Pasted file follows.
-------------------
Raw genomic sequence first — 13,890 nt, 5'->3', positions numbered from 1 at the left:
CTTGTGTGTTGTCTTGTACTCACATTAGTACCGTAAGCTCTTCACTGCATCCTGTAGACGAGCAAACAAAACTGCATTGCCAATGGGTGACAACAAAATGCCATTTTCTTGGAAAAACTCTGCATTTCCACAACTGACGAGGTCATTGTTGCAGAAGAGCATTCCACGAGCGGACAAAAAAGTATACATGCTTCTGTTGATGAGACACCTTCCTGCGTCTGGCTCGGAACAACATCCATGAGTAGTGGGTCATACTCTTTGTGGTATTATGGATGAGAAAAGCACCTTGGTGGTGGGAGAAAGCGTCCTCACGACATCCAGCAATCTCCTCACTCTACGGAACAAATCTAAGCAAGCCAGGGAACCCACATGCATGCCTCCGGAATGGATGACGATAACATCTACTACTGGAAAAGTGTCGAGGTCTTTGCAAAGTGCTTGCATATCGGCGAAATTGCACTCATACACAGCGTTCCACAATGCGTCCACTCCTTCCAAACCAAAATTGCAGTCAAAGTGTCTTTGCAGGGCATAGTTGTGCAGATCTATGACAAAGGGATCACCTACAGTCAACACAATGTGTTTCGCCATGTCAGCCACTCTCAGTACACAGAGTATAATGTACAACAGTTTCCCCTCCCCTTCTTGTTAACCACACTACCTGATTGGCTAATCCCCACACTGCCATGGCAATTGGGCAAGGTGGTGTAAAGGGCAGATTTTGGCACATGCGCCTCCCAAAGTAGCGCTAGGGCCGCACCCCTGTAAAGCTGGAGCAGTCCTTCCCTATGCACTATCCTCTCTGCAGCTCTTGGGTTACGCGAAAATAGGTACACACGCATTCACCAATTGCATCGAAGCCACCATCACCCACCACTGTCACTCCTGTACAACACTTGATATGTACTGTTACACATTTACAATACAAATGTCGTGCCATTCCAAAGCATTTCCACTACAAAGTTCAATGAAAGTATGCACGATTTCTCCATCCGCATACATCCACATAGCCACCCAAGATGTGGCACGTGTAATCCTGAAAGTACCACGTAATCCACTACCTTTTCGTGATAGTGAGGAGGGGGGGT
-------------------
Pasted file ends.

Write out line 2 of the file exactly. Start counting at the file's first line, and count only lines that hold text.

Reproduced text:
CTTGTGTGTTGTCTTGTACTCACATTAGTACCGTAAGCTCTTCACTGCATCCTGTAGACGAGCAAACAAAACTGCATTGCCAATGGGTGACAACAAAATGCCATTTTCTTGGAAAAACTCTGCATTTCCACAACTGACGAGGTCATTGTTGCAGAAGAGCATTCCACGAGCGGACAAAAAAGTATACATGCTTCTGTTGATGAGACACCTTCCTGCGTCTGGCTCGGAACAACATCCATGAGTAGTGGGTCATACTCTTTGTGGTATTATGGATGAGAAAAGCACCTTGGTGGTGGGAGAAAGCGTCCTCACGACATCCAGCAATCTCCTCACTCTACGGAACAAATCTAAGCAAGCCAGGGAACCCACATGCATGCCTCCGGAATGGATGACGATAACATCTACTACTGGAAAAGTGTCGAGGTCTTTGCAAAGTGCTTGCATATCGGCGAAATTGCACTCATACACAGCGTTCCACAATGCGTCCACTCCTTCCAAACCAAAATTGCAGTCAAAGTGTCTTTGCAGGGCATAGTTGTGCAGATCTATGACAAAGGGATCACCTACAGTCAACACAATGTGTTTCGCCATGTCAGCCACTCTCAGTACACAGAGTATAATGTACAACAGTTTCCCCTCCCCTTCTTGTTAACCACACTACCTGATTGGCTAATCCCCACACTGCCATGGCAATTGGGCAAGGTGGTGTAAAGGGCAGATTTTGGCACATGCGCCTCCCAAAGTAGCGCTAGGGCCGCACCCCTGTAAAGCTGGAGCAGTCCTTCCCTATGCACTATCCTCTCTGCAGCTCTTGGGTTACGCGAAAATAGGTACACACGCATTCACCAATTGCATCGAAGCCACCATCACCCACCACTGTCACTCCTGTACAACACTTGATATGTACTGTTACACATTTACAATACAAATGTCGTGCCATTCCAAAGCATTTCCACTACAAAGTTCAATGAAAGTATGCACGATTTCTCCATCCGCATACATCCACATAGCCACCCAAGATGTGGCACGTGTAATCCTGAAAGTACCACGTAATCCACTACCTTTTCGTGATAGTGAGGAGGGGGGGT